April 5th, 2004

Schiller's aesthetic letters

My Vienna vacation included some book-reading time. I finally finished Friedrich Schiller's classic "Letters On The Aesthetic Education Of Man." Actually, I guess I re-finished it, since I read it once before.

Schiller (1759-1805) is a hugely influential figure in world literature and also in aesthetics, but he is not widely studied nowadays in the English-speaking world. While in Vienna I climbed up on the pedestal of Schiller's statue and touched its toe.

Ayn Rand, in her Romantic Manifesto, praised him as a top Romantic playwright, which is one way I got interested in him. To those with an interest in opera, he is known as a man whose plays inspired a pile of well known operas. Actually, he inspired 4 operas of Verdi's, one of Rossini's, one of Donizetti's, and one of Tchaikovsky's. That's a lot of inspiration.

You can find the list of operas he inspired here:

He was more than a major playwright. He was also an accomplished poet. He is the author of the "Ode To Joy," which Beethoven set to music for his final symphony. I have a friend who loves puns who always refers to this symphony's glorious last movement as the "bottom of the ninth."

To round off his accomplishments, he was also a professor, the author of a history book, and an influential aesthetician.

The translation I was reading was Reginald Snell's. I found it slow-going this time, as I had the first. Some of this may be Snell's problem, in that the book reads a bit too much like German in places, as if Snell had translated it too literally. For instance, at once point Snell uses the word "worldling" as a noun. What do you suppose this means? Is it something like "earthling"?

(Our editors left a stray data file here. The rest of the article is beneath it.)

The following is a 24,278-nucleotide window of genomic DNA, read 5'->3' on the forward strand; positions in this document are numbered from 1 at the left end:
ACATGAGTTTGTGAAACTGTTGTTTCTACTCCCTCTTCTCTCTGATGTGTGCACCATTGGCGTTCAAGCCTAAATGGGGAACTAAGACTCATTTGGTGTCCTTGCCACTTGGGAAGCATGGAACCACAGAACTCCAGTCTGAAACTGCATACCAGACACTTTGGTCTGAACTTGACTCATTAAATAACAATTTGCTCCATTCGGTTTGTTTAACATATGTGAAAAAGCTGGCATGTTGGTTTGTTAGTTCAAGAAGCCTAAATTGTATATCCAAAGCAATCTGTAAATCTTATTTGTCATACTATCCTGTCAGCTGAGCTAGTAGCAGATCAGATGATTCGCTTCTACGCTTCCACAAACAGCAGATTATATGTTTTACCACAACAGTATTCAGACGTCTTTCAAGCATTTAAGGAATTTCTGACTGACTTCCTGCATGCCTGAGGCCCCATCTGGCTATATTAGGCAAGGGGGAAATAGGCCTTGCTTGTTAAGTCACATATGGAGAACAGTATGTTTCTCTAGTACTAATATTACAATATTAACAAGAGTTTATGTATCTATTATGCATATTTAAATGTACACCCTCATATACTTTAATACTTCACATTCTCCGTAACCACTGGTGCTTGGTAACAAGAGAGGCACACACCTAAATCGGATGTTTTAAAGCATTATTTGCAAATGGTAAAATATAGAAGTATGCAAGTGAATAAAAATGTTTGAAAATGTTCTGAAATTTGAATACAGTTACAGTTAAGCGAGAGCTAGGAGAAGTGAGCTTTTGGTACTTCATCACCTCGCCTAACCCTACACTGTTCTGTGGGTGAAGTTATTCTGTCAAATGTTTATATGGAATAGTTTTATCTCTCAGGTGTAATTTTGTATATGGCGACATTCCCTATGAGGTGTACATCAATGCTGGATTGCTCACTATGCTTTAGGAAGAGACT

No, according to brainydictionary.com, it means: A person whose soul is set upon gaining temporal possessions; one devoted to this world and its enjoyments.

That's a handy word, but no one uses it nowadays, and I couldn't help wondering if it wouldn't have read more smoothly if Snell had put "worldly person" in its place.

Anyway, I'm sure some of the problem is Schiller's and not Snell's. Schiller had come under the influence of Kant, a contemporary, whose prose style is notoriously difficult to plow through.

There is a curious link between Schiller's theoretical aesthetics and Rand's. Both of them see art as mediating between the conceptual realm and the perceptual realm. The differences are many, but the connection is striking. I have never heard anyone else make note of it, but I have wondered about it ever since I first read Schiller's "On Naive and Sentimental Poetry" while I was in college.

Rand's aesthetics deserve to be put in a historical context. This work is barely begun.

Rhyme of the day:

I wish I had a better
translation of these letters.